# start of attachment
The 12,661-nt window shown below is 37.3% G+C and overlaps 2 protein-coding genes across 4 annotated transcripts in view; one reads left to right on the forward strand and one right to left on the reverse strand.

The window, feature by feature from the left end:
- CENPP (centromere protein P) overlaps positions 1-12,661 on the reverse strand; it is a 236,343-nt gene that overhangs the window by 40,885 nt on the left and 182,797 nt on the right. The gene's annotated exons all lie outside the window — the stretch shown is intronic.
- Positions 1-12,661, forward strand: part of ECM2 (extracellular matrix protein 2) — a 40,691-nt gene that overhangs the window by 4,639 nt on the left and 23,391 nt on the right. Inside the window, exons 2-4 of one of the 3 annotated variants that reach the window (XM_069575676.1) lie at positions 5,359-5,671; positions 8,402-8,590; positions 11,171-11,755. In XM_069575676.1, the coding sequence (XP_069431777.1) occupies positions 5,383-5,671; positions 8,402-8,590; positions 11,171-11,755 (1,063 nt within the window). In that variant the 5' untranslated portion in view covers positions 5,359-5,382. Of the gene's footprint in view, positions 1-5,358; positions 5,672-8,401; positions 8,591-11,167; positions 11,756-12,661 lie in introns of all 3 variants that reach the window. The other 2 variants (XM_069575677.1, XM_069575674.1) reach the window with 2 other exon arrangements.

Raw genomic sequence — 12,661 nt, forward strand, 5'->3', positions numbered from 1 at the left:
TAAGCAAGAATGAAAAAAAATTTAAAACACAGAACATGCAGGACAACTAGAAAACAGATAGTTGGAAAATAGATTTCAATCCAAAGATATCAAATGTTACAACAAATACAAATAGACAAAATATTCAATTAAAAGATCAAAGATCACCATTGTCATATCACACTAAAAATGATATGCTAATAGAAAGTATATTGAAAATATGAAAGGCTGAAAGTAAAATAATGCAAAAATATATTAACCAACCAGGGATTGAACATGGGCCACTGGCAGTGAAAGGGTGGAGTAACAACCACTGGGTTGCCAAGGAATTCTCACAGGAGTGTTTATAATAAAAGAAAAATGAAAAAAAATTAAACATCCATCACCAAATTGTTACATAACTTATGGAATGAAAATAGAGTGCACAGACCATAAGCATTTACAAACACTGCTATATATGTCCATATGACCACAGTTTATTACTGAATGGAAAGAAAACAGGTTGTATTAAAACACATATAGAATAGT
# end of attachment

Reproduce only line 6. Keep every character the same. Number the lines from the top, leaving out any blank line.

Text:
TAAGCAAGAATGAAAAAAAATTTAAAACACAGAACATGCAGGACAACTAGAAAACAGATAGTTGGAAAATAGATTTCAATCCAAAGATATCAAATGTTACAACAAATACAAATAGACAAAATATTCAATTAAAAGATCAAAGATCACCATTGTCATATCACACTAAAAATGATATGCTAATAGAAAGTATATTGAAAATATGAAAGGCTGAAAGTAAAATAATGCAAAAATATATTAACCAACCAGGGATTGAACATGGGCCACTGGCAGTGAAAGGGTGGAGTAACAACCACTGGGTTGCCAAGGAATTCTCACAGGAGTGTTTATAATAAAAGAAAAATGAAAAAAAATTAAACATCCATCACCAAATTGTTACATAACTTATGGAATGAAAATAGAGTGCACAGACCATAAGCATTTACAAACACTGCTATATATGTCCATATGACCACAGTTTATTACTGAATGGAAAGAAAACAGGTTGTATTAAAACACATATAGAATAGT